There's a new hunk in town and the Dallas Opera has him. His name is James Valenti and he's making his Lone Star debut in the current production of Puccini's La bohème, but he's not new to the role. The young tenor made his professional debut in 2003 at age 25 as Rodolfo in Rome and has sung the part at La Scalla, the New York City Opera, and with companies in Japan and Miami. La bohème, Puccini's most produced opera, debuted in 1896, conducted by the great Arturo Toscanni.
It tells the story of four struggling artists in 1830s Paris. Rodolfo is the poet of the group. Marcello is the painter; Colline is the philosopher; and Schaunard is the musician. None of them makes enough money to cover their rent, so they're always dodging the landlord. A frail seamstress named Mimi lives above the men in a room even smaller and colder than theirs.
As Rodolfo, Valenti cuts a tall, dark, and handsome figure on the stage, as any leading man should. Think George Clooney with a voice that can melt your heart.
What makes the New Jersey native stand out is his beautifully nuanced voice. Not only can he belt out an aria like O soave fanciulla; he can handle the delicate, quiet moments, too.
Judging from the warm ovations he received after every aria and during the extended curtain calls, the Dallas crowd appreciated Valenti's command of the role and affection for Puccini's music.
Valenti told Suzanne Calvin, the opera’s associate director of marketing, media and press relations, in Playbill, “Puccini is master of melody and orchestrations, a master at being able to take a text and turn it into another world. … It has a captivating quality and every time I do Bohéme, … it's such an honor to sing this music.”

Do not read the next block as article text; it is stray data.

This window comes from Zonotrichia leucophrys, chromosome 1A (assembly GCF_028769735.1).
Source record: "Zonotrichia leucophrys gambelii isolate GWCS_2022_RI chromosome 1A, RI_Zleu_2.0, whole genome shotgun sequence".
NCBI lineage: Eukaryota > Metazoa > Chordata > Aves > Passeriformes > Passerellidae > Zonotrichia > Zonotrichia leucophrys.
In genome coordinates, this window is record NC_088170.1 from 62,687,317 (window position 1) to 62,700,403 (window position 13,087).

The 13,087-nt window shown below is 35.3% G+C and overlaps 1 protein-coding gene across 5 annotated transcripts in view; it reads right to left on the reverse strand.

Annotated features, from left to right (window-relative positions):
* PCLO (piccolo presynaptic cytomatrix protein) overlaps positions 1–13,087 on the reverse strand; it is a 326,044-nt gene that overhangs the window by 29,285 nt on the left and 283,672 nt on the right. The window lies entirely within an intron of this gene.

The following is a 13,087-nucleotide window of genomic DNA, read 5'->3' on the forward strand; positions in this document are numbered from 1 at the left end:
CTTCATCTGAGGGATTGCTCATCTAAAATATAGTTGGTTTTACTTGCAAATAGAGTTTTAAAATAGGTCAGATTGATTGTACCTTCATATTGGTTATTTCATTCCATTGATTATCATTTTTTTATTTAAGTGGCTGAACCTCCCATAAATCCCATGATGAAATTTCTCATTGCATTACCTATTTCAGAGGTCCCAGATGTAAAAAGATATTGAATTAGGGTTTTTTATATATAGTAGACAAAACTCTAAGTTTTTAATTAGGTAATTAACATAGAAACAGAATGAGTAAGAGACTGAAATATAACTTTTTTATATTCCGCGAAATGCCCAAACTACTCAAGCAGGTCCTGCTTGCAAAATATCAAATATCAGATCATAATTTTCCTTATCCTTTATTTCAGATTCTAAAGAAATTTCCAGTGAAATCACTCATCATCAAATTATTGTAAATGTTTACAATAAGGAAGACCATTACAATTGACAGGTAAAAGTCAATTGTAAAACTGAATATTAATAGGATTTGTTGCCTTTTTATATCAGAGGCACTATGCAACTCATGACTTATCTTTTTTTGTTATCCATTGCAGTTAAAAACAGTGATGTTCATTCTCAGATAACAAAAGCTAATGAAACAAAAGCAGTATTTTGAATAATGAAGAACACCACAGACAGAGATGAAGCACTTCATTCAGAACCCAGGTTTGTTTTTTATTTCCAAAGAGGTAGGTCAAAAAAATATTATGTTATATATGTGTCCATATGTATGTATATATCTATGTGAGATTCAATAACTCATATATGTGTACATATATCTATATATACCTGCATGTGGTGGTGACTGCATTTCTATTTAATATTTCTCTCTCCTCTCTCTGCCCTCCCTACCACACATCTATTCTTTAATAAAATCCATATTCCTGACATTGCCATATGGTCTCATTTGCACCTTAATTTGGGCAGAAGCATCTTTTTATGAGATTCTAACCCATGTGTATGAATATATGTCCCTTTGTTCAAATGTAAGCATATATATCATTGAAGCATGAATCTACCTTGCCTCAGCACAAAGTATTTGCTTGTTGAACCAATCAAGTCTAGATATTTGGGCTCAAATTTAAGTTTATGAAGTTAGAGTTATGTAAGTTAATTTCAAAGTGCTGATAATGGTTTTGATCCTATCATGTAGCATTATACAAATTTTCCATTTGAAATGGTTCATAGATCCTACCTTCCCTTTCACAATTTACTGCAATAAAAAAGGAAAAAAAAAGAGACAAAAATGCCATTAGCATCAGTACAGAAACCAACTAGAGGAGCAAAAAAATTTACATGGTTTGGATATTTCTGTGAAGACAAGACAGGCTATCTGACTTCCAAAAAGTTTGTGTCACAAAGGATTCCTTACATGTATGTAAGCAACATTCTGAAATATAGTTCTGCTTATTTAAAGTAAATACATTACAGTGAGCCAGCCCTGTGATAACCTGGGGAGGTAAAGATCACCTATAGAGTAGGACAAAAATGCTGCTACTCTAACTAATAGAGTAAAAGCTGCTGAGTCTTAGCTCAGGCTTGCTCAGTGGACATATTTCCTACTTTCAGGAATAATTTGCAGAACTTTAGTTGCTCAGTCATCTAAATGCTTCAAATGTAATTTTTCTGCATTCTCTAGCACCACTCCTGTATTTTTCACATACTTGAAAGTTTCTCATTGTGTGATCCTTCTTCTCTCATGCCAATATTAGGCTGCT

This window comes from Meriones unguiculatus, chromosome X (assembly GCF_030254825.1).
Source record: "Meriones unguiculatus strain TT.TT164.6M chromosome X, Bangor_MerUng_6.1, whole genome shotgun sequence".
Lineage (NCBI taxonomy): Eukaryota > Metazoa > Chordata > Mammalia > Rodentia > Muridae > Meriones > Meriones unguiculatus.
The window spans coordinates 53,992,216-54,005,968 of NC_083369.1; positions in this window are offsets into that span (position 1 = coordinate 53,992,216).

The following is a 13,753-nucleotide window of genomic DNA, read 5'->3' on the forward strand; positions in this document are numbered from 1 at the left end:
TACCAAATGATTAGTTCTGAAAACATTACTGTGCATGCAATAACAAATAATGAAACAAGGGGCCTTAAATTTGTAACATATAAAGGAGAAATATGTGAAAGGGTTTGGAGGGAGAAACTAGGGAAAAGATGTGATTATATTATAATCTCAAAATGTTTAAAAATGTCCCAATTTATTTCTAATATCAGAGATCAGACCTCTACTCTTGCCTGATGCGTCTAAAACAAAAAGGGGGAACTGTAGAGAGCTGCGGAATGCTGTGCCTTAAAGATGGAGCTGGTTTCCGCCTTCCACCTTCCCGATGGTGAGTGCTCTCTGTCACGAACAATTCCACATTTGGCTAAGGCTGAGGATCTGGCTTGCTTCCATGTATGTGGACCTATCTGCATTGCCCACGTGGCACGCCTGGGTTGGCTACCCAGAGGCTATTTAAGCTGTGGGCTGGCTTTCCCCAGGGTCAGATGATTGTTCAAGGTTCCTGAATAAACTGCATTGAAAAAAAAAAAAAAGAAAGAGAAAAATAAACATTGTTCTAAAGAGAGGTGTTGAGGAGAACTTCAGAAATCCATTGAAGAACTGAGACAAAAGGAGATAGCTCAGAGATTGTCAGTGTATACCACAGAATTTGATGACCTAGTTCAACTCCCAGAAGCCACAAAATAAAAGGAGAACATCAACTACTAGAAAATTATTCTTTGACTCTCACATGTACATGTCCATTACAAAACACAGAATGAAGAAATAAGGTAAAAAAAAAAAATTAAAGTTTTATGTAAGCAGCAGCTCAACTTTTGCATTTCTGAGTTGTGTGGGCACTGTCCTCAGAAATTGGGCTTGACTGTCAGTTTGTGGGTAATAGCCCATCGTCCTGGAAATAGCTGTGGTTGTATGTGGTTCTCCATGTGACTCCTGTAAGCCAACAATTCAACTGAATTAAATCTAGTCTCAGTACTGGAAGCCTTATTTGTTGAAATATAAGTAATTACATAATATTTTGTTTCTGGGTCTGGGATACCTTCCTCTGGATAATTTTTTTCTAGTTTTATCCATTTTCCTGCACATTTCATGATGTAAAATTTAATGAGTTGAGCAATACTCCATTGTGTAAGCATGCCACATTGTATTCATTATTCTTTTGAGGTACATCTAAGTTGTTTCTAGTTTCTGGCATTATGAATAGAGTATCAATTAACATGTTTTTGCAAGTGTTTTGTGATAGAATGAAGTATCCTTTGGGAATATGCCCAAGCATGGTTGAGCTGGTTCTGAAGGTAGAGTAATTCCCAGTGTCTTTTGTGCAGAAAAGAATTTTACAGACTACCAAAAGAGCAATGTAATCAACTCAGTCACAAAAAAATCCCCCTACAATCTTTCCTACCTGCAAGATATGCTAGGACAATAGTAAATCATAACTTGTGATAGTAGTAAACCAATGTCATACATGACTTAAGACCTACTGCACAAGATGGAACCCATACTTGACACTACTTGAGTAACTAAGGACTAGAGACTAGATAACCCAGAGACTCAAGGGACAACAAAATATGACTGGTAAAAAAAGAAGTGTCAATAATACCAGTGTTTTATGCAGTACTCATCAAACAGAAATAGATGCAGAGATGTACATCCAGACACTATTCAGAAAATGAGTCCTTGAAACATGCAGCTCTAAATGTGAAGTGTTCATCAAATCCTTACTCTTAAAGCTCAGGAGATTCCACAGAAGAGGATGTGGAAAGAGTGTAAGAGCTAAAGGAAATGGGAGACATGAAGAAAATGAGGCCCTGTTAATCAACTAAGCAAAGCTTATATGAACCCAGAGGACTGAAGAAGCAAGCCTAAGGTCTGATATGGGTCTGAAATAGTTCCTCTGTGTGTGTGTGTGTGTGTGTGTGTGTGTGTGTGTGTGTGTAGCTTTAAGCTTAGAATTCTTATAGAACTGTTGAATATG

When asked how it was to work with Valenti, Calvin said, “James is as nice, cooperative, good tempered and generous as he is a wonderfully talented singer. He even cooperated with a guy on our staff who shot a silly Valentine's Day video.”
Whoever handled casting for Rodolfo's running buddies, Marcello, Colline and Schaunard is to be commended. The four of them made a merry band of ne'er-do-wells who scam their patrons and live – and starve – for their art.
Maria Kanyova stars as Mimi, Rodolfo's sweetheart. Kanyova looks the part of the poor seamstress who is stricken with a life-threatening illness. She's small - as anyone would be standing next to Valenti - but she has a large voice that matches his. Their duets at the end of Act I and Act III are the production's standouts.
The opera's orchestra provided the perfect interpretation of Puccini's sweeping score. Although he currently serves as the Chief Conductor at the Gothenberg Opera in Sweden, Pietro Rizzo earned his master of music in violin from Southern Methodist University. He will make his Metropolitan Opera debut later this year.
His popularity with the Dallas Opera's orchestra was evident in Sunday's matinee, as the musicians stomped the ground (their way of applauding) each time he entered the hall. His connection to the music, the musicians and the singers was tangible, as he gently guided them through the four acts.
The settings, costumes and lighting all played their part in creating the mood and the chorus was in fine voice during the café scene at the end of Act II.
The production's weak link is Musetta, Marcello's sweetheart and a woman who knows her way around. In this production, however, soprano Valentina Farcas is over her head.
Musetta is supposed to be lusty, full of herself and quite the little minx. Farcas, however, seemed uncomfortable playing the vixen. She had trouble managing her fur stole, she got her foot tangled in a tablecloth during the café scene and then flashed just a little too much leg while trying to distract her date (Alcindoro) as she flirted with Marcello.
Her voice and delivery weren't near worldly enough to deliver the goods, leaving her big aria, Quando me'n vo, to fall flat – the show's only disappointing moment.
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